1) First the politics of divorce. The book has characters who are not happy in their present marriage. Whereas Mme de Malrive wants a divorce due to her husbands infidelity, Mme de Treymes is trapped in a loveless marriage and cannot divorce due to her family and Catholic faith ev
May 08, 2010 rated it liked it
Shelves: fiction, literature
Edith Wharton’s novella, “Madame de Treymes”, was published on March 2nd of 1907. It is a story about John Durham, and his desire to marry Fanny Frisbee, who is living in France and who became Madame de Malrive by marriage. Though separated from her husband and in custody of their son, Madame de Malrive fears that she cannot get a divorce which would allow her to marry John Durham. Durham goes to her cousin by marriage, Madame de Treymes, to try to determine if the family will allow a divorce. M ...more
Aug 10, 2012 rated it liked it
This is more like two and a half stars, but I'm rounding up because the writing is so good. Also because the story seems to provide some of the details of what exactly might have been so awful about Ellen Olenska's marriage, which is something that I've always wondered about since I first read The Age of Innocence.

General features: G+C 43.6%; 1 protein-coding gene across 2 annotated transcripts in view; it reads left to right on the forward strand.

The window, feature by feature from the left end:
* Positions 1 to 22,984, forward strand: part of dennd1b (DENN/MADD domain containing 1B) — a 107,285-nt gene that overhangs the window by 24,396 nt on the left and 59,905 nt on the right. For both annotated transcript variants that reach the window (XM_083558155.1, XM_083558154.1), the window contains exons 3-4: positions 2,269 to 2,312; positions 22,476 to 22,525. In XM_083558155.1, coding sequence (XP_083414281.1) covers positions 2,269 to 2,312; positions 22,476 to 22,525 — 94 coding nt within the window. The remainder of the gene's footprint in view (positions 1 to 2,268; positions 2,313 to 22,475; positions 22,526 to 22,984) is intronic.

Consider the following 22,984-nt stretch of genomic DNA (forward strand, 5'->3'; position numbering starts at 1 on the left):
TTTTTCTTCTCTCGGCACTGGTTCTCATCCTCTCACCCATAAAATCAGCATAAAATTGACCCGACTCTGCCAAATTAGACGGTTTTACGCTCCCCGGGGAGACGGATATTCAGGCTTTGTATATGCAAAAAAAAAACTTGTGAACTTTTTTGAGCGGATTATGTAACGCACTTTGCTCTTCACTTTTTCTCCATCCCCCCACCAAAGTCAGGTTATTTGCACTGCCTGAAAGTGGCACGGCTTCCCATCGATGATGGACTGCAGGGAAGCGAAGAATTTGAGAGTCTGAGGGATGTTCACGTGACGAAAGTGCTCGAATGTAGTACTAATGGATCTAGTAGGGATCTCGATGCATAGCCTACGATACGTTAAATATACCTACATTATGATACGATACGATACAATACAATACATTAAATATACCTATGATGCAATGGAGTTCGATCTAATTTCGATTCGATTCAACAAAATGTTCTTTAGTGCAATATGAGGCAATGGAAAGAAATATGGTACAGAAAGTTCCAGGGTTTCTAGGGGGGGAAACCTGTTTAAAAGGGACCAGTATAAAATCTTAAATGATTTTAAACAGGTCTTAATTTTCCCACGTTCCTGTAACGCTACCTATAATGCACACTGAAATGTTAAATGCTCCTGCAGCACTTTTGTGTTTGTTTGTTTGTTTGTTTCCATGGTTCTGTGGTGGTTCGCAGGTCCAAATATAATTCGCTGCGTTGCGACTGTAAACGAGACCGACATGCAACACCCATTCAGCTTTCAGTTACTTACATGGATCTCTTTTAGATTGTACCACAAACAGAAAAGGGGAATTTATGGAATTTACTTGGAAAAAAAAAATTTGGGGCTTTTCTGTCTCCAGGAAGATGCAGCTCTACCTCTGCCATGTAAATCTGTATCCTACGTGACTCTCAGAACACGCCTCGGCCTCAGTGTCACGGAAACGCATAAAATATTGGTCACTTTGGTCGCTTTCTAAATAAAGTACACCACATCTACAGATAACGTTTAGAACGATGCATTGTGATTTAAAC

The premise, however, that Americans live by the codes of individualism and integrity, while continental Europe cares only for the (outward) integrity of the family, doesn't hold up ve
Feb 26, 2014 rated it it was ok  ·  review of another edition
Spoiler Alert: I'm not revealing too much, but you may wish to skip this review if you plan to read the book.

This novel is not really up to Wharton's usual standards. It's a quick read, somewhat dated. Mainly about a woman whose wish for a divorce and a new life with a good man is stymied by her husband's family, and as you read you can predict that she's just not going to succeed. You feel sorry for the poor thing because she is faced with a difficult choice - her new man or custody of her son